Nike shares slipped on Wednesday after it said an important metric was rising at a slower rate than Wall Street forecast, sparking concerns that the group could be facing pressure from tougher competition.
The Oregon-based company said futures orders, seen as a forward-looking indicator of sales, rose 1 per cent in North America, Nike’s biggest unit, as of August 31.
The figure missed expectations of a 5 per cent rise and marks a slowdown from the 6 per cent pace it reported as of May 31.
The news added to worries that competitors such as Under Armour and Adidas may be pressuring the blue-chip maker of athletic apparel.
“With athletics being one of the few spaces in retail that is expanding, more and more players are looking to get into, or expand, (into) athletic apparel and footwear,” said Susan Anderson, an analyst at FBR.
Analysts also said Nike’s decision to exit the golf equipment business could have weighed on its results.
The shares closed down 3.8 per cent at $53.25, deepening the year-to-date loss to 14.8 per cent.
Despite the gloomy performance this year, many analysts continued to strike an upbeat tone.
“We continue to see Nike to be a beneficiary of secular tailwinds from both growing global concern for fitness and increasing casualisation of fashion”, said Jim Duffy, an analyst at Stifel.
Echoing that view, Simeon Siegel at Nomura said that “despite the threat from a push by competition and disappointing futures (orders), we view Nike’s scale and dominance as a long-term barrier to entry”.
Overall, Nike said its sales climbed 8 per cent on a year-on-year basis in the quarter to August 31 to $9.06bn, beating expectations of $8.87bn.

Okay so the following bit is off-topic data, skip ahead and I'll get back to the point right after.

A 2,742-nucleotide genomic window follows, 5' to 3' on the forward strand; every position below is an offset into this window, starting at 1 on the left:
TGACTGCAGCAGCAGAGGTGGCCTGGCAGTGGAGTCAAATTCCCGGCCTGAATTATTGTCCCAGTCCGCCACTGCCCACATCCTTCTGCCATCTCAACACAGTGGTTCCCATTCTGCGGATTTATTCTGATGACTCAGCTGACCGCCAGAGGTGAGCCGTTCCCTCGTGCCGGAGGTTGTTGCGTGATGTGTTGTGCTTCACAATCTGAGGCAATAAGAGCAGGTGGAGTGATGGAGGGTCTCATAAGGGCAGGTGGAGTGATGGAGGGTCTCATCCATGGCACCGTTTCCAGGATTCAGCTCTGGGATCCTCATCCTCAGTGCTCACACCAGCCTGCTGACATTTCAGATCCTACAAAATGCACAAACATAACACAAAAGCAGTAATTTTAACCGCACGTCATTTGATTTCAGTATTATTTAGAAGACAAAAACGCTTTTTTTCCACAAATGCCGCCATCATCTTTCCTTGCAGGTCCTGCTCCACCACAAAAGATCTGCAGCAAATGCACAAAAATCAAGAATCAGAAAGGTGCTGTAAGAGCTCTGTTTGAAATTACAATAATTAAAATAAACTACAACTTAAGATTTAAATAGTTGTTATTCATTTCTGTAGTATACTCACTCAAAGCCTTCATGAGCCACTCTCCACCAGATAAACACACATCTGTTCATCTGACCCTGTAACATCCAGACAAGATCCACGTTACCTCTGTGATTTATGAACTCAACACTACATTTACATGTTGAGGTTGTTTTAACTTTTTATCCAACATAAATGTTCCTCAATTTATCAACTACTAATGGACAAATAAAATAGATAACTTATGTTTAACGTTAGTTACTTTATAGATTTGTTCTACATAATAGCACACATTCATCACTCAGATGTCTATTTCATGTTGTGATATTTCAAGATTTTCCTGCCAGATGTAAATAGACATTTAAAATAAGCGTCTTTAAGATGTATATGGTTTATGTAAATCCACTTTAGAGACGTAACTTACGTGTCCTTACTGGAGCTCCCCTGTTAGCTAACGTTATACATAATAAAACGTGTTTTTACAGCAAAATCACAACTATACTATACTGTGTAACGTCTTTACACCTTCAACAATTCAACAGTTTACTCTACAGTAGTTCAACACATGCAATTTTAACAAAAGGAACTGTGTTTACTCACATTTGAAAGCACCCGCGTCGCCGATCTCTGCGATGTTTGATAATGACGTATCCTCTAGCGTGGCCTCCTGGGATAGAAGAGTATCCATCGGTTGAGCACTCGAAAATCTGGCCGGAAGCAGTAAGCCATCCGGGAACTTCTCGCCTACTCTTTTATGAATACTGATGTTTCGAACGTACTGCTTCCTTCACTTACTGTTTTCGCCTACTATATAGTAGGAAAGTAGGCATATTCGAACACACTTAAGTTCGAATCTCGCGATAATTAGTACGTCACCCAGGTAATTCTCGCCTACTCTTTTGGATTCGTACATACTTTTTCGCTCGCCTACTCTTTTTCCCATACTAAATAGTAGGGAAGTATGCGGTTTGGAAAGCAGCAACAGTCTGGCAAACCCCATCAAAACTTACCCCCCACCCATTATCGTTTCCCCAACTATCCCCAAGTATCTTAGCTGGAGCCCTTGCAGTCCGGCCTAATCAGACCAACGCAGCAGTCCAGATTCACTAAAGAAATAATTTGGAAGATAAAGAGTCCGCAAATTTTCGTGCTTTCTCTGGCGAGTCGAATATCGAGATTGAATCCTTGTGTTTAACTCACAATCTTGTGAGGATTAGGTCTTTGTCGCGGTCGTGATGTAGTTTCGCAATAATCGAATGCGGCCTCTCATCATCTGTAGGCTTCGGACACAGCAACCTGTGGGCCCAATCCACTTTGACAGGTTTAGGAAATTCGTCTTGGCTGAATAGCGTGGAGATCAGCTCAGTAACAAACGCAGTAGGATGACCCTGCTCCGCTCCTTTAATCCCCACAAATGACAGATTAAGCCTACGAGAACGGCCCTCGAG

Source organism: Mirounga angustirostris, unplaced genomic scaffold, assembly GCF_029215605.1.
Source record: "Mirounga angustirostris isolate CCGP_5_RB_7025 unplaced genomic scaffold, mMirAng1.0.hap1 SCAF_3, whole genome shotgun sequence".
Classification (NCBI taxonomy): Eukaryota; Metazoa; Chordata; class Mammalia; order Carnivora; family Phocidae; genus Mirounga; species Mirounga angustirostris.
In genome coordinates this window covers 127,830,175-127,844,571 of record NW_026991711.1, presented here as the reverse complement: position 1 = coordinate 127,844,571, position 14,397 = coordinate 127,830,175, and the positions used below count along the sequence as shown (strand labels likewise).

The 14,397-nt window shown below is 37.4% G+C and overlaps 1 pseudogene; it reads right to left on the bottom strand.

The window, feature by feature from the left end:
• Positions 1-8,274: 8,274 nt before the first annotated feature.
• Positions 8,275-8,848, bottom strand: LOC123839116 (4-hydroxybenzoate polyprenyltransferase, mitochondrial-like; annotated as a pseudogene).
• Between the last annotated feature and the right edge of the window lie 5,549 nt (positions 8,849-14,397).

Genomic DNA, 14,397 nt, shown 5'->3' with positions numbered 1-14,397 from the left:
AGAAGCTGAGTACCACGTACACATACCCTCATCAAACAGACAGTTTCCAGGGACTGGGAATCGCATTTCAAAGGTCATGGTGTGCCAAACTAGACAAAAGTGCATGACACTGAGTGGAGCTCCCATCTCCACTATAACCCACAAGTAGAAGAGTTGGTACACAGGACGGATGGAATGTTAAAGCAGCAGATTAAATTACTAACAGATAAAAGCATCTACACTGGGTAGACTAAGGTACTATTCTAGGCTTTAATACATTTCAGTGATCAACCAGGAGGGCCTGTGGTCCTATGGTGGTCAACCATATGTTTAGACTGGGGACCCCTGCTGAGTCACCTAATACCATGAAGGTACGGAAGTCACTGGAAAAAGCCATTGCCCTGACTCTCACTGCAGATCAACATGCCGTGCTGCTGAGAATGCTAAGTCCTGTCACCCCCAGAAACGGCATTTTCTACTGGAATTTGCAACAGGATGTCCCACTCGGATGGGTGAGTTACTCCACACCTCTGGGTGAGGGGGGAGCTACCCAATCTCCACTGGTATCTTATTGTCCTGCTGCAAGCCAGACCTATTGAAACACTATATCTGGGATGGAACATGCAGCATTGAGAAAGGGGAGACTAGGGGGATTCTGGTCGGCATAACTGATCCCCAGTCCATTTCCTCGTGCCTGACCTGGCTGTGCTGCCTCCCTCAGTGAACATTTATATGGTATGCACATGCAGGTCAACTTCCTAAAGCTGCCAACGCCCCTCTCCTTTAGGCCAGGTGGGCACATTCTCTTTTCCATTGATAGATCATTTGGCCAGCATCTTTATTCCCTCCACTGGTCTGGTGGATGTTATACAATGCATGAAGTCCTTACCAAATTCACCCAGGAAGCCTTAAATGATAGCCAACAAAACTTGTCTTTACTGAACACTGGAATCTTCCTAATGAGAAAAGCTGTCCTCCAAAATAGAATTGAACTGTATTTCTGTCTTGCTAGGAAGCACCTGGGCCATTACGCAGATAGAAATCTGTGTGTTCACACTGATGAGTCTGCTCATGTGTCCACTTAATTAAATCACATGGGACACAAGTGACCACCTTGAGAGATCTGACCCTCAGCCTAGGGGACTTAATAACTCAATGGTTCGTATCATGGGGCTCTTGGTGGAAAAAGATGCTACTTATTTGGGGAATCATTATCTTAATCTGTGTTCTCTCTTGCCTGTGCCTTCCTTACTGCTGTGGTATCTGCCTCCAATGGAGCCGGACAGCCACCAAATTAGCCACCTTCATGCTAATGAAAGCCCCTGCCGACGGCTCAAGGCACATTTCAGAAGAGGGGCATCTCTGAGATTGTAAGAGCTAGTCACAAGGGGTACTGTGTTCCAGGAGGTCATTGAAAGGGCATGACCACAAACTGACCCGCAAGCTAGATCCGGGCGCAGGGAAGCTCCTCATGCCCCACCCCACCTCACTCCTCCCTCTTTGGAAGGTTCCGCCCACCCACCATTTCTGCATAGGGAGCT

Net profits advanced to $1.25bn, or 73 cents a share, from $1.18bn, or 67 cents a share. That also beat estimates of 56 cents.
Elsewhere, AT&T was also in the red after UBS reduced its rating on the telecommunications group to “neutral” from “buy”.
UBS cut its forecast for earnings per share for 2016, 2017 and 2018 by 3 per cent due to increased competition in the wireless industry, and the costs associated with AT&T’s rollout of the DirecTV Now streaming television service.
The shares fell 1.5 per cent to $40.85, cutting the 12-month rise to 27.9 per cent.
Cintas, the maker of work uniforms, lifted its profit outlook.
The company forecast earnings on continuing operations of $4.55-$4.63 a share in its current fiscal year, from a previous estimate of $4.35-$4.45. The rosier outlook came on the back of what Oppenheimer analyst Scott Schneeberger described as “another solid quarter”.
Its shares rose 2.4 per cent to $116.17.
At the close of trade, the S&P 500 had risen 0.5 per cent to 2,171.4, the Dow Jones Industrial Average gained 0.6 per cent to 18,339.2, and the Nasdaq Composite rose 0.2 per cent to 5,318.6.
Energy shares climbed the most in more than eight months on Wednesday after Opec agreed to the need to cut production for the first time in eight years.
The S&P 500 energy sector advanced 4.3 per cent, buoyed by a rally in crude prices.
Brent crude, the global oil benchmark, rose 5.1 per cent to $48.31, while West Texas Intermediate, the US oil standard, rose 4.5 per cent to $46.67, after the 14-member group reached a consensus that production cuts are needed to support prices and rebalance the market at their informal meeting in Algiers.
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